This is one of the good ones, and not the kind that need to go into the compost heap because they're so noisome there's no other place to put them--David Hart responding to an article by Brian Roewe on how various states are propelling the push for marriage equality in the U.S.:
The bishops lost significant credibility by backing NOM and by making obstruction of equal marriage an important part of the agenda. Now they are equating marriage equality with a loss of religious freedom. It's utter nonsense. The Church does not have to solemnize gay marriages. Period. The end.
Teaching the faithful is one thing. Attempting to impose those teachings on everyone by force of law crosses a line. It has already begun to backfire and it is going to take decades to repair. Imagine the reaction if a group of wealthy Jews tried to make the sale or consumption of pork illegal.
On top of all the intellectual dishonesty we have the "great thinkers" like Robby George writing papers that wouldn't stand up to the scrutiny of an undergraduate Thomistic polemic. Attempting to claim that gay marriage is in competition with, and adversely affects, traditional marriage is just more bull exhaust. The Church is on the wrong side of human rights and on the wrong side of history. National marriage equality is inevitable. Get over it.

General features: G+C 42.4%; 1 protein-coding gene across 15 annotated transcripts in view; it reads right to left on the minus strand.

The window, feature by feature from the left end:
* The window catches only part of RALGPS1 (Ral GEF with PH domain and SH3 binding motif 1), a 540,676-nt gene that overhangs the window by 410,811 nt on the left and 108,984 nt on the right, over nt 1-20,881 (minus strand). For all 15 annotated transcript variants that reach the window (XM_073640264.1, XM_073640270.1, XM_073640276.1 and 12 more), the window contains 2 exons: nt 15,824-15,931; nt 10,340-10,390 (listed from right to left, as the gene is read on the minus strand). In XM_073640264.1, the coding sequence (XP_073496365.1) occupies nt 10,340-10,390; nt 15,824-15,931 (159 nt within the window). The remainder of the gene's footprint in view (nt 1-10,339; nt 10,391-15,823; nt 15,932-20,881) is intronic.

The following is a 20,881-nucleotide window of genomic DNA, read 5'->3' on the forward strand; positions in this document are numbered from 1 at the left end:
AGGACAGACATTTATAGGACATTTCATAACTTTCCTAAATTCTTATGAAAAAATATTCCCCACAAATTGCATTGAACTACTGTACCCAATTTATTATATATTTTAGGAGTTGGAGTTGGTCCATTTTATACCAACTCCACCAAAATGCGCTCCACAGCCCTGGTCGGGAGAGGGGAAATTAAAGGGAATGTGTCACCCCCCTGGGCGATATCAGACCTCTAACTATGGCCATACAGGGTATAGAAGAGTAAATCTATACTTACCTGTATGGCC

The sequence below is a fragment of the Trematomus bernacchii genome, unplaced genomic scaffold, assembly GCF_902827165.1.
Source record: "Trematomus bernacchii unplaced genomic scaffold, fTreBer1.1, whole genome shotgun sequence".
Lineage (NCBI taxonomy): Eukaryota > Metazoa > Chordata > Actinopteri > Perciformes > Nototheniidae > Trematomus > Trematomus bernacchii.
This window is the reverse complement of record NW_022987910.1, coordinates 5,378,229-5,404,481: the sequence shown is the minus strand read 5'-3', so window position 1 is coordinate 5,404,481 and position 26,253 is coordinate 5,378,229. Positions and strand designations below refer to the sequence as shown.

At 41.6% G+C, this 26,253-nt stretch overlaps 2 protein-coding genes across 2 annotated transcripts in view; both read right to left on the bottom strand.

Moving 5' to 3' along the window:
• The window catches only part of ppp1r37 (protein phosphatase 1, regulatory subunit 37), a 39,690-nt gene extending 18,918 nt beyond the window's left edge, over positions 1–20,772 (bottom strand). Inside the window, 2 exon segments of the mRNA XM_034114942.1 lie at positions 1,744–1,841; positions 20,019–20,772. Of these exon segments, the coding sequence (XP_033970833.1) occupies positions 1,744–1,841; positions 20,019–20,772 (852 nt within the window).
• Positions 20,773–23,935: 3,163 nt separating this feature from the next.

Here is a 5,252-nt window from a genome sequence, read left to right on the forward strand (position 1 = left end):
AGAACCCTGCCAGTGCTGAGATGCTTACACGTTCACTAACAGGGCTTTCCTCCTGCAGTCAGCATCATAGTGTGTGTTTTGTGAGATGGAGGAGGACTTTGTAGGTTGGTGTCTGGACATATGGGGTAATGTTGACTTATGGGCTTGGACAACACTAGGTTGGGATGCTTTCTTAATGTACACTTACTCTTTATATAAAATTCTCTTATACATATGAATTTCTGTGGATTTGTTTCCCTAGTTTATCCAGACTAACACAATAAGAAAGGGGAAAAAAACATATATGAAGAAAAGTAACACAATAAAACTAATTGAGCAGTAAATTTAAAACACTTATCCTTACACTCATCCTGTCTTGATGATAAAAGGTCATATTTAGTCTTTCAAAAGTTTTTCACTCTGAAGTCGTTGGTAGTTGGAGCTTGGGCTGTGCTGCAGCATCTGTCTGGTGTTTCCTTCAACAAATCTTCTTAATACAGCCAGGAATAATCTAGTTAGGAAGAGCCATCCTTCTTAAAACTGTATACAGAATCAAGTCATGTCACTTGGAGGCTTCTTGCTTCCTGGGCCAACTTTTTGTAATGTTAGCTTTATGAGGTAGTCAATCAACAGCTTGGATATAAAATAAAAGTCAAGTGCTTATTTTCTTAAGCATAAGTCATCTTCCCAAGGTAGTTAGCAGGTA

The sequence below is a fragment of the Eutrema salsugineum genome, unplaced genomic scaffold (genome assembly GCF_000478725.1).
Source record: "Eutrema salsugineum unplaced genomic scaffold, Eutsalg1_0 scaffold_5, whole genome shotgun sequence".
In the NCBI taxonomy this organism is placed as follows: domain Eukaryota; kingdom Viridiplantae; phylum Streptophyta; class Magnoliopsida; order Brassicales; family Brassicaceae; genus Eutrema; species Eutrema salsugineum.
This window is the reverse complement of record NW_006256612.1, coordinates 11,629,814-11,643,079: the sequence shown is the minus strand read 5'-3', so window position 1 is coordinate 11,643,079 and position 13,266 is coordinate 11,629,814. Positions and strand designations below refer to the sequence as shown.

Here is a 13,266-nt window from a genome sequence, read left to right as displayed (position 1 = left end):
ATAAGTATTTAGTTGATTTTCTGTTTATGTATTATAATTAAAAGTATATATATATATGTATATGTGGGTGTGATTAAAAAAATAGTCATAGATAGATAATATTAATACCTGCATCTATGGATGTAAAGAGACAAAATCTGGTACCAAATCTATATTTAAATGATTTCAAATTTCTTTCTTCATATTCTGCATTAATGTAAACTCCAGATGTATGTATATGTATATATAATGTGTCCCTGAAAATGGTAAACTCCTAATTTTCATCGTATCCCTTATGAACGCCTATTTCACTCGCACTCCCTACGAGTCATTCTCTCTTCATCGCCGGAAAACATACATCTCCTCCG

In one day, Hart's comments have already garnered 44 likes with 2 dislikes. Are the bishops listening, I wonder? I doubt it. Especially since they've mandated special prayers and bulletin inserts in all Catholic parishes throughout the U.S. this summer, to ask divine intervention as the Supremes pronounced on marriage equality.
And as they gear up for yet another expensive and embarrassing spectacle of "Fortnight for Freedom" bashes beginning 21 June--though those failed spectacularly last summer . . . . It's a downright excrciuating time to call oneself Catholic, and I'm not convinced that even (or especially) the theological academy in the U.S. really gets just how damaging the bishops and their orthotoxic supporters have become to the church's project of evangelization, of proclaiming the good news of the gospel to the culture at large.
What I don't hear in the remarks Susan Ross, outgoing president of the Catholic Theological Society of America, made recently about Catholic "new evangelization" at the latest CTSA meeting is the need to stand against and push back against the toxic, damaging nonsense of the bishops in, for example, their ugly attacks on the gay community at this point in history. That standing against also requires standing unambiguously with those who are LGBT.
I hear these insights loudly and clearly in what David Hart says. I continue to lament that too few Catholic theologians in the U.S. are willing to open their mouths and speak so loudly and so clearly.